Saturday 24th April 2010 ko 14.30
Welsh League Division Three
GARW SENIORS BOYS & GIRLS CLUB 2 (Williams 11 S Misbah 64)
CORUS STEEL 3 (Piper 20 Johnson 31 Hislop 50)
Tea in a mug 50p
There are grounds that the discerning football enthusiast should visit, the real theatres of the sport, the likes of Wembley, and Old Trafford, and then there are the places with real history such as Hallam and Sheffield FC. Then you start to find the tucked away places that don’t get much publicity, but have a life all of their own. These are the grounds you hear about when groundhoppers congregate over a beer (or two), and you hear names such as Benburb and Beesands, but believe me Blandy Park, Pontycymmer is high on the list of anyone who’s visited.
The train used to terminate here, as you arrive at the very last of the villages in the Bridgend Valleys. Just the track bed remains, although there are plans afoot to reinstate the railway as a heritage project.
The ground isn’t easy to find, tucked as it is behind the main road. The trick is to aim for 205 Oxford Street, in Pontycymmer, then when you see the little car park on your right, park up, then head back the way you came before turning right in about 50 yards.
The club’s name is Garw, pronounced Gar-Roo, and is named after the river valley in which it sits. If the trains no longer reach here, when I visited 5 years ago the club’s stint in the Welsh league was close the end of the line too. They were relegated to the South Wales Senior League, were promptly relegated again and now find themselves in SWSL Division 2.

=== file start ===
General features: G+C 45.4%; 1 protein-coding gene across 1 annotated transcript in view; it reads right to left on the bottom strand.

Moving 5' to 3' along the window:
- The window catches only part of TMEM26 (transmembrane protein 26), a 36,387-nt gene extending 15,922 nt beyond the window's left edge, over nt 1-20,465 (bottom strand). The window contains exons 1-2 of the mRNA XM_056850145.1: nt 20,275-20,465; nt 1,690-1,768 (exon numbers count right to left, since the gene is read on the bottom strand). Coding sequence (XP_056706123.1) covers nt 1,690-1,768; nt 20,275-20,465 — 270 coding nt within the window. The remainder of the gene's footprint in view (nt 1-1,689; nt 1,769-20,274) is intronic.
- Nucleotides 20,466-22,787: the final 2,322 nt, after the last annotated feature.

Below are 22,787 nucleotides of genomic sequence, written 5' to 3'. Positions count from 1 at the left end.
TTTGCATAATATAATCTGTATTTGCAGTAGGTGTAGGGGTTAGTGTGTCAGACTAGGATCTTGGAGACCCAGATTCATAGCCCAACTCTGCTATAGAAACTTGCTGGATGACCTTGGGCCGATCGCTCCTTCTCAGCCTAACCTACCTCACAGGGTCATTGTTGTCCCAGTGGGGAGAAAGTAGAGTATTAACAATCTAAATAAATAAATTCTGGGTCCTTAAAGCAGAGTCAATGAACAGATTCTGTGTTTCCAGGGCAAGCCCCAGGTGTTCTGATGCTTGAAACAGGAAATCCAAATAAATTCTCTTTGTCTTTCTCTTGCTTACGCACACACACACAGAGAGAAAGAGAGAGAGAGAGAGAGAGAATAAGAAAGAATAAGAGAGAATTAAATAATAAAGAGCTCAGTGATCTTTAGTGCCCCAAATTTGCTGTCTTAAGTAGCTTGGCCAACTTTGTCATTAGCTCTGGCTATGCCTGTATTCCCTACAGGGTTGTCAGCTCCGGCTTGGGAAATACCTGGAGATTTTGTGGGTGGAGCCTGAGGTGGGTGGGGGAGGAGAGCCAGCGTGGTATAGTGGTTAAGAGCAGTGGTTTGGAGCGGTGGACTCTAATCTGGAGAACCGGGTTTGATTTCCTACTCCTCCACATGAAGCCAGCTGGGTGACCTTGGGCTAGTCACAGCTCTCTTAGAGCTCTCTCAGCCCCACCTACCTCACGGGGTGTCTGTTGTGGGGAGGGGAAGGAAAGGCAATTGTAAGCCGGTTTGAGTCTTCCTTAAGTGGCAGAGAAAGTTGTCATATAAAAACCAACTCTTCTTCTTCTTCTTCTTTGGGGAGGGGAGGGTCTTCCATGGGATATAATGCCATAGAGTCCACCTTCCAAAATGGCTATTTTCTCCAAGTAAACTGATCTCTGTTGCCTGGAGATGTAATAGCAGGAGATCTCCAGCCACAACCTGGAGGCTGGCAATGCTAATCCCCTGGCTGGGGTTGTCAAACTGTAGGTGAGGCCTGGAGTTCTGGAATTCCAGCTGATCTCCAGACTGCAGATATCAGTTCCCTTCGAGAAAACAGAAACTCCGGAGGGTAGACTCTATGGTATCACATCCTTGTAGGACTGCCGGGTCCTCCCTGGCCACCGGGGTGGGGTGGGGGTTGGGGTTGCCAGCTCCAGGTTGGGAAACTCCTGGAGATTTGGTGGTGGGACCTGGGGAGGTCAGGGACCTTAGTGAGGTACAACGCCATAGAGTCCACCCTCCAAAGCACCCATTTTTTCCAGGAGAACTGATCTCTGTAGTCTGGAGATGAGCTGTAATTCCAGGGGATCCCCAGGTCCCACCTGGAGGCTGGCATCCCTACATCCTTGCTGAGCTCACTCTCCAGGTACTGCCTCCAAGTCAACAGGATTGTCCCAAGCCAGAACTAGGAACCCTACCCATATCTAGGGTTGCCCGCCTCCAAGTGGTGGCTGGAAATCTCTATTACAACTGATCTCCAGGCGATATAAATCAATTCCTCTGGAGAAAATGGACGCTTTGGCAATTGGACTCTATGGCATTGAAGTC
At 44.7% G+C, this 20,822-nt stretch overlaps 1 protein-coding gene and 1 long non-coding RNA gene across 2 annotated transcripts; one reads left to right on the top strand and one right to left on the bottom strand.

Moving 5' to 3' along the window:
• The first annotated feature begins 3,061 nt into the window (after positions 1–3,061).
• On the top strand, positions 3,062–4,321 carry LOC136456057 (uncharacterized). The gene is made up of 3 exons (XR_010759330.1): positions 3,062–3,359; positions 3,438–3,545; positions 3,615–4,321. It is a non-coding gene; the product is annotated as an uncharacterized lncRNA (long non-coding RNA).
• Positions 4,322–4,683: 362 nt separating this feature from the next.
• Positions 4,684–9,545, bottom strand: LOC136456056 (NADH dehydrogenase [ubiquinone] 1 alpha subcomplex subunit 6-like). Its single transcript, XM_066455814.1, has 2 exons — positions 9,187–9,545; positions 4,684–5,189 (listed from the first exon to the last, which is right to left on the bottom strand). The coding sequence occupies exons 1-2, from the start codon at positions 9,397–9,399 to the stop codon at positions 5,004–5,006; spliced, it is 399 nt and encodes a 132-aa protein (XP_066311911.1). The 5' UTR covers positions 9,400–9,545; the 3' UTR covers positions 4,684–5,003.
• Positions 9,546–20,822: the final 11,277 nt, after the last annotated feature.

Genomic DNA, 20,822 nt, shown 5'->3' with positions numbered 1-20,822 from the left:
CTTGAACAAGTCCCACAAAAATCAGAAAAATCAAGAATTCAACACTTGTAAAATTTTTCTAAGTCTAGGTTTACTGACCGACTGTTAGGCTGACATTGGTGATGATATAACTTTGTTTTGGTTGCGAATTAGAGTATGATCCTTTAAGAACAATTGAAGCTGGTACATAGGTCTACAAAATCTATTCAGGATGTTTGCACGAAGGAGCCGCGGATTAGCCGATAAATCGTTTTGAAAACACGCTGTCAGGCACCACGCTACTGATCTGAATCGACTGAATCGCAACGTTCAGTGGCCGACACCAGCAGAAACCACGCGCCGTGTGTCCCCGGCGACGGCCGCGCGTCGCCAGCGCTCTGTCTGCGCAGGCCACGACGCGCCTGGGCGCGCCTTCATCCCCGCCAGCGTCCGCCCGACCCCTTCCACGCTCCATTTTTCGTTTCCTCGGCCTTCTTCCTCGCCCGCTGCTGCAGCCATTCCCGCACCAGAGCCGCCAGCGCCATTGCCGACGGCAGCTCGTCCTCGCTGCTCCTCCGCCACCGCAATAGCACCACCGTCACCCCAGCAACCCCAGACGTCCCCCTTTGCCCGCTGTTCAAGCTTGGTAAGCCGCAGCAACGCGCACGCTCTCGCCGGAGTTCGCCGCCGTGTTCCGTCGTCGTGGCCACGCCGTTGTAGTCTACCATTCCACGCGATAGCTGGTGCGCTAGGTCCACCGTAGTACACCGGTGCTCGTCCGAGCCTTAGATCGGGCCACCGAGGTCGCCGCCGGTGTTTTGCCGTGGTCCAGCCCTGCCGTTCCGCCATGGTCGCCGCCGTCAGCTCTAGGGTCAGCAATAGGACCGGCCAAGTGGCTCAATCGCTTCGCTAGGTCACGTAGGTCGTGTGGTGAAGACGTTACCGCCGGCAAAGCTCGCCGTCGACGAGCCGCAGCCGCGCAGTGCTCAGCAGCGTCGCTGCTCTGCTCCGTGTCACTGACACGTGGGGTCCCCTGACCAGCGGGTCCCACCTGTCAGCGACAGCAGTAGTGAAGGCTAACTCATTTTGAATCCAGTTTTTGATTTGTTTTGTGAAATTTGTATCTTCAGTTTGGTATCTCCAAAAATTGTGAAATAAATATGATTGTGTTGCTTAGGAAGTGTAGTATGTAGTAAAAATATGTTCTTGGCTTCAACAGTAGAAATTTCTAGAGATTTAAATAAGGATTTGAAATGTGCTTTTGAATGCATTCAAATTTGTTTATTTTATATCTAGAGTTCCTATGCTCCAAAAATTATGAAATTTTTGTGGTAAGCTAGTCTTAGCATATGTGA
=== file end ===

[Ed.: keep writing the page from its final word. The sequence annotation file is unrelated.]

Blandy Park sits by that track bed, making use of a thin layer of level ground that’s just wide enough for a pitch. The stand sits a good 40 feet up, cut out of the rock face, with the clubhouse perched on top of it all. The changing rooms are to the side, coming from a copper roofed house, refitted by the Community Payback scheme.
The ground is breaktaking, but there was a moment whilst I was there that stopped me in my tracks. I was chatting with club chairman Kevin Day (his son Rhys played for Manchester City, Oxford United and Mansfield Town) when he showed me a photograph. The picture was of, for me, the greatest Welsh footballer ever John Charles being introduced to the fans at the Millennium Stadium just before he died in 2004. Behind Charles was Ray Smiles, the Garw secretary and FAW councillor, and once chairman of the powerful International committee. Charles clearly wasn’t well, and Smiles’ face was a mixture of pride and concern for the great man. It was a wonderful, if haunting photo, and I’ve not seen it again, and yes I have searched!
In his seventies Smiles acted as club linesmen as Garw lost again, this time to Corus, now re-named Tata Steel, although they fought hard and were by no means disgraced. As things are now, the club sit 8th from 14 in Division 2. At first glance that looks secure enough, but for next season the league will merge with South Wales Amateur League to form the South Wales Alliance. That at some point will see the current 4 divisions distilled down to 3, so some clubs will be cast adrift. How that selection process will be achieved isn’t clear, presumably Blandy Park would pass ground grading, but there’s certainly all to play for.
But let’s face it, if you love football grounds, then Blandy Park should be high on your list, whatever league Garw are in.